Government food inspectors have collected samples of packaged food sold over the counter to check whether labels truthfully indicate the amount of trans fats in the products.
“Food processors or suppliers who are found to have falsely stated trans fats content on labels will be fined between NT$30,000 and NT$150,000 in accordance with Article 17 of the Act Governing Food Sanitation [食品衛生管理法],” said Chien Hsi-wen (簡希文), a section chief in the Department of Health’s Food and Drug Administration, amid reports that many manufacturers of packaged food available in Taiwan have not faithfully indicated the amount of trans fats contained in their products.
Chang Li-chuan (張麗娟), president of the Tainan chapter of the Taiwan Dietitian Association, was recently quoted by local media as saying she doubted food ingredient labels seen on local store shelves contained accurate information about trans fats.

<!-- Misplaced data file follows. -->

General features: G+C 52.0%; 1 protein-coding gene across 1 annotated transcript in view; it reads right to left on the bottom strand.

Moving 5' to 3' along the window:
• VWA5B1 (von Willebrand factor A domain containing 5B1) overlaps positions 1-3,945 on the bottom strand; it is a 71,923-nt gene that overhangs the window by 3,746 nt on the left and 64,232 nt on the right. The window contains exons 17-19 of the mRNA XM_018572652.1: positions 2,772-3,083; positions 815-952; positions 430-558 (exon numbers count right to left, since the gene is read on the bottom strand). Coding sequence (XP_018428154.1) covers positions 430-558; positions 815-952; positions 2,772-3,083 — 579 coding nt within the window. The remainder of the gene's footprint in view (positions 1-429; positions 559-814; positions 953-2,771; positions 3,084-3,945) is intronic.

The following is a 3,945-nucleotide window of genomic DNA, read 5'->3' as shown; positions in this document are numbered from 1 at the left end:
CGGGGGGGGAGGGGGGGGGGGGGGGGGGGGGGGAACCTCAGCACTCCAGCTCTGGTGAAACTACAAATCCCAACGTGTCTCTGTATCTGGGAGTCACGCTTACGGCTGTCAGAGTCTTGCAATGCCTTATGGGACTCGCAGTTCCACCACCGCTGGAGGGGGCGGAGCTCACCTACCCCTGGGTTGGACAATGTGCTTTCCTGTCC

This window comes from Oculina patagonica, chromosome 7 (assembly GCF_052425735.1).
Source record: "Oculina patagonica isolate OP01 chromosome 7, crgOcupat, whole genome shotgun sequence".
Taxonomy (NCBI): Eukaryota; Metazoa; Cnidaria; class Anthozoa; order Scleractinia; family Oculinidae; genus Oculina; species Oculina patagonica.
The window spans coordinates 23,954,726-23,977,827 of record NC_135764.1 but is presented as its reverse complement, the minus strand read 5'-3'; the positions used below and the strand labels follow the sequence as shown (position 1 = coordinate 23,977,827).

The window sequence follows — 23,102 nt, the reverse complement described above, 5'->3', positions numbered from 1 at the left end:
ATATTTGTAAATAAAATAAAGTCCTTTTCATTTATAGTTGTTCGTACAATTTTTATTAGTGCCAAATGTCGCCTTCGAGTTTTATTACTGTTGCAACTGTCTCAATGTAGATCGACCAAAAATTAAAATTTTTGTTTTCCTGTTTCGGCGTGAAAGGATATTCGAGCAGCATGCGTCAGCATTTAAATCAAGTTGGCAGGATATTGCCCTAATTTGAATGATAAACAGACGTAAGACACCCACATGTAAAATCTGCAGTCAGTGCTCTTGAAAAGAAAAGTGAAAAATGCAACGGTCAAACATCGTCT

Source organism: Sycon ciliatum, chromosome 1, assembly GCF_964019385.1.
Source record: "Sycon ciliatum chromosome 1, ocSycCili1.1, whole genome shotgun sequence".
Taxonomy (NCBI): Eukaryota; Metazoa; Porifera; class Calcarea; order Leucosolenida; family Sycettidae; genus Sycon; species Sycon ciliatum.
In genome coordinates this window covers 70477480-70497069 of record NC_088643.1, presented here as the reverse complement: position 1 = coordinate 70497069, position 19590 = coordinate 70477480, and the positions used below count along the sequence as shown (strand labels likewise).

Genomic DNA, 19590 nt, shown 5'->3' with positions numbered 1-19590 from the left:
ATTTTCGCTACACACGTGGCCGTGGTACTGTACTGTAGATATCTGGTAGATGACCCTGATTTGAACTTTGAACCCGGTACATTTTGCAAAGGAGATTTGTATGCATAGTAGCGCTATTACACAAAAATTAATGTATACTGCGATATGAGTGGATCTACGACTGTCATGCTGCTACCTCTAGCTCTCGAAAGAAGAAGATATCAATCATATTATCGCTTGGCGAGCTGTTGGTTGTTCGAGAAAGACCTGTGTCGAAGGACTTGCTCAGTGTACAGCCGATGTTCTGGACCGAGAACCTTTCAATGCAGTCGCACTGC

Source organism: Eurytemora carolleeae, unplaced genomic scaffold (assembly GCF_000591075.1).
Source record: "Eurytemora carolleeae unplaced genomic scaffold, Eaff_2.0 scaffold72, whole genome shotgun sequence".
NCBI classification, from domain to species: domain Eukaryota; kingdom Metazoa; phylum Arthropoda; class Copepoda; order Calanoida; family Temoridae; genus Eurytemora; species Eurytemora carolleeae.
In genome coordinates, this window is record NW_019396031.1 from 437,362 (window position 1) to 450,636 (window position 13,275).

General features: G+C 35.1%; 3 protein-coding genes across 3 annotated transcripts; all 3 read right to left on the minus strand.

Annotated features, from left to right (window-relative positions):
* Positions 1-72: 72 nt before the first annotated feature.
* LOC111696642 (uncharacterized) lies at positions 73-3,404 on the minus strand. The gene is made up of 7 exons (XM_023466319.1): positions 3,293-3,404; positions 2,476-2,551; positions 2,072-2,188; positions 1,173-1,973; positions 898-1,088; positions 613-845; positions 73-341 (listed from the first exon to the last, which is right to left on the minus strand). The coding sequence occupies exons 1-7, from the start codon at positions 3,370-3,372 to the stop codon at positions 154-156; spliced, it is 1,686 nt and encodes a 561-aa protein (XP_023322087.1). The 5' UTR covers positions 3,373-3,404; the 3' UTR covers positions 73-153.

“Whenever I go shopping, I tend to carefully read ingredient labels on packaged biscuits, potato chips, margarine and non-dairy creamer because all of these things are known to contain high amounts of trans fats,” Chang said.
Much to her surprise, however, the labels of most of those items showed they had no trans fats.
“I doubt that suppliers have honestly identified the ingredients in their products,” Chang said, adding that many local consumers may have unwittingly consumed large amounts of trans fats.
Amid public health concerns, the DOH amended the food safety act to require food processors to identify trans fats content on their product labels beginning on Jan. 1, 2008.
Nevertheless, the law allows food processors to make a “zero trans fats” claim if the product contains less than 0.3 grams of trans fats per 100 grams serving size.
Chien advised consumers to refrain from consuming too many foods containing hydrogenated vegetable oil, partially hydrogenated vegetable oil and shortenings.